The global Caribbean Diaspora numbers approximately 10.7 million with four million of those immigrants living in the United States. Mobile broadband, online streaming and social media can get an artist’s content in front of this audience quickly as discussed before. I believe what can also help is a free data approach combined with other strategic partnership initiatives. For example, where a carrier like Verizon can offer free access to a Caribbean artist website without a subscriber incurring a charge against their data cap, the consumer enjoys the benefit of exposure to new music which may lead to additional sales for the artist. The subscriber is also incentivized to explore other offerings via her smartphones, offerings she hopefully will be willing to pay for.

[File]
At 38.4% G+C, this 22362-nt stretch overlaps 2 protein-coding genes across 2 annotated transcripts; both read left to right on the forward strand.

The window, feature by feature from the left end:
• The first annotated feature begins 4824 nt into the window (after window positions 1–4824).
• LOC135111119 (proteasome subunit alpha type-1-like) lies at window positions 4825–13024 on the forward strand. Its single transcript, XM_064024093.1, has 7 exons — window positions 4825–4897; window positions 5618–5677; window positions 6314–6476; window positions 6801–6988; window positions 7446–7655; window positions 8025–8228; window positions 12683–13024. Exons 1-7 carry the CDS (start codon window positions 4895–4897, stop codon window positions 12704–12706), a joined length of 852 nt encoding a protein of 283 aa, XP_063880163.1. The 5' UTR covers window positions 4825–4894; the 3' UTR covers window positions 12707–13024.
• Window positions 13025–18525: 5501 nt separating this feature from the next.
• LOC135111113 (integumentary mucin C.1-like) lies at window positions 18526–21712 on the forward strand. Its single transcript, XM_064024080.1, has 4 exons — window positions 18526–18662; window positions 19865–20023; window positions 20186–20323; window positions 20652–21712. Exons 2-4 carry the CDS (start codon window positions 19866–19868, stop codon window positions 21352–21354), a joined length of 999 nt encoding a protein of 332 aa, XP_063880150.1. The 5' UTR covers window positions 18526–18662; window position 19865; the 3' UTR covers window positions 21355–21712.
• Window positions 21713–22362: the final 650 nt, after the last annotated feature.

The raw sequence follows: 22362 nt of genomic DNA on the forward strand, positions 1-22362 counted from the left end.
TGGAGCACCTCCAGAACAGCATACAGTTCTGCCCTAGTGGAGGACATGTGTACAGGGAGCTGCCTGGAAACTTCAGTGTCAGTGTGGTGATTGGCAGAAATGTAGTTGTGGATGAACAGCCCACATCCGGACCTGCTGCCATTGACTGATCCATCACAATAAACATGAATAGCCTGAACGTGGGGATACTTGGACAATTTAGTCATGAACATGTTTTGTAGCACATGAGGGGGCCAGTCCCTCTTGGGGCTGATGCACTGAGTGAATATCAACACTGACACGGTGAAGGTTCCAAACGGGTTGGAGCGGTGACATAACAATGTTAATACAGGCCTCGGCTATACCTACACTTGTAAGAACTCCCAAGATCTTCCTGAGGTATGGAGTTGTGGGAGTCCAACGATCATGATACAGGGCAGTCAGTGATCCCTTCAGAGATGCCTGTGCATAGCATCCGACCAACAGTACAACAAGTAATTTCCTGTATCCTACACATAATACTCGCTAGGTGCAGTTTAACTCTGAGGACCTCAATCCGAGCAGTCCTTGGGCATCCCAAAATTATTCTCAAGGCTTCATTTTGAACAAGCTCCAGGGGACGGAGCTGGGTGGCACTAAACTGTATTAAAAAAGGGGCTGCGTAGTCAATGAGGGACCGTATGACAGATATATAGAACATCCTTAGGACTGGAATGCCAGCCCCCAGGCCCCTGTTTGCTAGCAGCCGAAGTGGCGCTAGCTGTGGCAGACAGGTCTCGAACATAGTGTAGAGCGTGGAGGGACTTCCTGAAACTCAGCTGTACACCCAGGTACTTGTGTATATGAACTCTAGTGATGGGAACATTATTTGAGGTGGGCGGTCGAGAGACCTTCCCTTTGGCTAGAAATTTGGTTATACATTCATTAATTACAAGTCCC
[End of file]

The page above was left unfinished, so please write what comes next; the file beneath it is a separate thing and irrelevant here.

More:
Another benefit from this type of global trade is the creation of demand for more infrastructure deployment. Increased content and new content delivery systems will need additional fixed line and wireless platforms to run on.

The Caribbean Diaspora should look at advocating for and investing in the development of online streaming for Caribbean artists as a type of remittance program. Greater support for these artists results in greater revenues eventually returning to our homelands with the benefits of infrastructure development both in the Caribbean and here in the United States.